It’s also really fun to mess with it. I at least make myself laugh doing it.

But it has its limitations, and I think some of them are never going to go away, no matter what number you put after the T.

Now, I can already hear the people thinking, “JuSt WaIt uNTil GpT 25!” And yes, there are many areas where later iterations will improve on what exists now. But there are some limitations I don’t think it will ever overcome.

First, it has no POV. It’s not writing with any real voice or outlook, because it doesn’t have one. Despite the sensationalist articles that have come out, there’s no reason to think that it’s conscious. It has no perspective unless you give it one, and even then, it can only imitate.

Yes, it can write something that seems original, but however technically adept it is at doing that, it has no way to impart its own spin on something. It’s just remixing what you tell it to. And however advanced it gets, that’s all it’s likely to do.

I’m not alone in this outlook, either. Here’s Jaron Lanier giving an interview about AI. You can read the transcript here. He’s one of the pioneers in VR and is working at Microsoft on AI. 

Basically, he puts forward the idea that we make a mistake treating AI like it’s a human, one that limits us. Really, these AIs are remixers.

And that’s what I’ve found. These tools are best thought of as samplers.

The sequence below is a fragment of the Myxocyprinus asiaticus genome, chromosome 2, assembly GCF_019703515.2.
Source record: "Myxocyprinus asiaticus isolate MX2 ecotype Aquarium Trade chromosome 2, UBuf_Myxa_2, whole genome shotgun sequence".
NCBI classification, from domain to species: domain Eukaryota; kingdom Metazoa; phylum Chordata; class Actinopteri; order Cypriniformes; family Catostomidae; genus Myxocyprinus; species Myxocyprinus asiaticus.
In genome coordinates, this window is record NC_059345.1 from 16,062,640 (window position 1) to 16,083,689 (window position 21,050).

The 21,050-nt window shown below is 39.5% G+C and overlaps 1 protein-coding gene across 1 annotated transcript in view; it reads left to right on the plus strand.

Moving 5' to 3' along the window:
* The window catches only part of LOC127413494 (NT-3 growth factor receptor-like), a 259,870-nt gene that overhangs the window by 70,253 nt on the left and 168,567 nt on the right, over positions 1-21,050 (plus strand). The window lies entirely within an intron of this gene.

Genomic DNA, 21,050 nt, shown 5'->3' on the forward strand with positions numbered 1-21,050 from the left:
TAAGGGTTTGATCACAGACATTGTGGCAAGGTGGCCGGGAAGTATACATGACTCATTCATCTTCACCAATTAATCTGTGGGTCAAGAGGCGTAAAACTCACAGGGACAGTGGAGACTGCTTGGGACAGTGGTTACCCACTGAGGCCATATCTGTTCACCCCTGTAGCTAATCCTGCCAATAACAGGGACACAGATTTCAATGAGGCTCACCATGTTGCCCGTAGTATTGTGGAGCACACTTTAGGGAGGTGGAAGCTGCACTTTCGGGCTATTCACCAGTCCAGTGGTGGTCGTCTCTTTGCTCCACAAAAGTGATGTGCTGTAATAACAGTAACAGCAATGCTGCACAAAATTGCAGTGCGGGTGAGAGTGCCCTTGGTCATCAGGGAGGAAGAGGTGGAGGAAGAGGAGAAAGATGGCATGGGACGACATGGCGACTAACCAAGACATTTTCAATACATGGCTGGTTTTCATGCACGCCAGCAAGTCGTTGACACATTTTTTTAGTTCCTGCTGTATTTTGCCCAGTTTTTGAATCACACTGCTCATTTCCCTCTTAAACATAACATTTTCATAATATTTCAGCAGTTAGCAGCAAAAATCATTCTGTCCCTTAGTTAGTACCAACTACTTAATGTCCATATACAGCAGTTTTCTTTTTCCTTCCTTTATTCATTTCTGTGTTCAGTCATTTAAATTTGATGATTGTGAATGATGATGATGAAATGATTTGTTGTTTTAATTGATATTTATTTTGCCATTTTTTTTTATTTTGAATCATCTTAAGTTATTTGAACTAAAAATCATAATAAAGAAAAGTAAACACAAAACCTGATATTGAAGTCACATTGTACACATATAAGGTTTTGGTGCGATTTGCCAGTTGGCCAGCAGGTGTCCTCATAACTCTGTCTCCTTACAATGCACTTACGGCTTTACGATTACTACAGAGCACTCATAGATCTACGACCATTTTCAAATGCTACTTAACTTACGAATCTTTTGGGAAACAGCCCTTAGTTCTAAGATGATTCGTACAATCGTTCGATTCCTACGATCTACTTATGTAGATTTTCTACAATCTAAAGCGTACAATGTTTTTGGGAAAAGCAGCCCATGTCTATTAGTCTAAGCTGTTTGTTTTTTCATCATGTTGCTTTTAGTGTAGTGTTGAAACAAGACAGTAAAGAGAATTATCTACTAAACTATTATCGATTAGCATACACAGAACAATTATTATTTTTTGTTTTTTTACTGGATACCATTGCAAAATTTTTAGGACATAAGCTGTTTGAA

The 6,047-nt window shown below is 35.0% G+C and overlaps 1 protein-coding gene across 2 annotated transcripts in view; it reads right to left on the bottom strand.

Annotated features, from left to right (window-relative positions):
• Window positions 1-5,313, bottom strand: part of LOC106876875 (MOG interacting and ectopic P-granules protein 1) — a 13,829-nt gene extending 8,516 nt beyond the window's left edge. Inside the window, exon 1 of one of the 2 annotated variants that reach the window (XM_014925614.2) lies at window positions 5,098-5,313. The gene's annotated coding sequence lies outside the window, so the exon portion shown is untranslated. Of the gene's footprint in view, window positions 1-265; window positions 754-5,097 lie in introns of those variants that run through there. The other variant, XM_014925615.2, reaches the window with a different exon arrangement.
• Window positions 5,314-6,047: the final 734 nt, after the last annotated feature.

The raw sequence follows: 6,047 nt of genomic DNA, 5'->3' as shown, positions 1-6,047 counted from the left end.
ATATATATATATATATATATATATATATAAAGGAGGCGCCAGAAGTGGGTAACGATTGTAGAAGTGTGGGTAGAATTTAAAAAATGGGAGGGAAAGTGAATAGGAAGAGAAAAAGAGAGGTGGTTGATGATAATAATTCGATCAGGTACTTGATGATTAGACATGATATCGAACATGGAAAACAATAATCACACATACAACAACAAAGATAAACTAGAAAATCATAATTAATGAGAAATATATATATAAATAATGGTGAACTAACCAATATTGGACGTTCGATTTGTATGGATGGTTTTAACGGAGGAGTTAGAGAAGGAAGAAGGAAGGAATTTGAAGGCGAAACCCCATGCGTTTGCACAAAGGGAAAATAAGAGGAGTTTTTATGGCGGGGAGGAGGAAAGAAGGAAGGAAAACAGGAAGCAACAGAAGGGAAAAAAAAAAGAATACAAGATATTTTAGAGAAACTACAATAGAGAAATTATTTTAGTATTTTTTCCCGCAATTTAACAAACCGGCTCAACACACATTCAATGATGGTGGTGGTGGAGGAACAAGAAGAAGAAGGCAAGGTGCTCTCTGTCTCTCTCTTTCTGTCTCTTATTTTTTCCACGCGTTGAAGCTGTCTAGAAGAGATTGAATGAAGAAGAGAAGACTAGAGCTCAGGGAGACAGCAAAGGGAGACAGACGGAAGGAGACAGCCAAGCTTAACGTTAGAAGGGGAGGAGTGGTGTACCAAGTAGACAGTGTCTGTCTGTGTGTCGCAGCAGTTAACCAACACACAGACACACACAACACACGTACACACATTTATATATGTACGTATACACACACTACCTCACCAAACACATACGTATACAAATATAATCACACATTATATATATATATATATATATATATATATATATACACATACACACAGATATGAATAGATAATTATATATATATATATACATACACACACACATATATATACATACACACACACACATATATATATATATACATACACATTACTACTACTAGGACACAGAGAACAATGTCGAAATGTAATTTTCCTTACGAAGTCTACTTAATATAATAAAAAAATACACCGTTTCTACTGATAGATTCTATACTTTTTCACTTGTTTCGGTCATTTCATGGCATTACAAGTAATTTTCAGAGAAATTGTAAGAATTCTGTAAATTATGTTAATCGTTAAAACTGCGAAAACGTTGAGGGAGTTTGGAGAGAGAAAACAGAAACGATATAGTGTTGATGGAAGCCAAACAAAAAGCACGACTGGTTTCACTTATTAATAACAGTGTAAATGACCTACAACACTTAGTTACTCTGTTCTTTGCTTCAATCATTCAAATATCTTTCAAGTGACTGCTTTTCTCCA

In music, we’ve gotten used to artists sampling other artists and using their stuff all the time. But when rappers and others started doing that in the 80s, it was seen as vulgar, even theft. Well, like so much else on the internet, what started with music has now gone into every other media.

All an AI does is take humanity’s collective output from the internet and remix it for you. Want a painting of a toilet in the style of Salvadore Dali? Midjourney will do that for you. Want an HR statement written as a Shakespearean sonnet? ChatGPT is happy to oblige.

And because that’s what AI is, I have a different view than what seems to be the prevalent one right now. I think that rather than not empowering artists, AI is going to make them able to create more work of a higher caliber for a cheaper price.

In fact, if I was an executive or suit who was used to having artists depend on me for a paycheck, I’d be worried.

What the Future Might Be

In a world where creating media is so cheap, the best work is what’s likely to stand out, not necessarily the work with the most money behind it.

Using the WGA strike as an example, I think the WGA has this backward. It’s not writers who should be worried about Netflix making stuff without them, it’s Netflix that should be worried about writers being able to create without their money.

To give the devil its due, though, this will also make creating BS as easy as firing off a tweet from the toilet is now.

But that’s an article for another day. I’m finishing up in here. Let me know what you think in the comments. Am I crazy, or am I onto something?

By Brady Nelson

Brady has been using bathroom breaks to escape work since junior high. All that time spent on the throne eventually led to a substantial amount of philosophical thought. He dove deep into thoughts like, “how can I hide the amount of time I’m on YouTube while at work?” Alas, Brady found Poopable, a place that disregards his time spent on social media and celebrates his light-hearted cynical take on everyday topics. You can also read more of his writing at The Timeless Cynic on substack.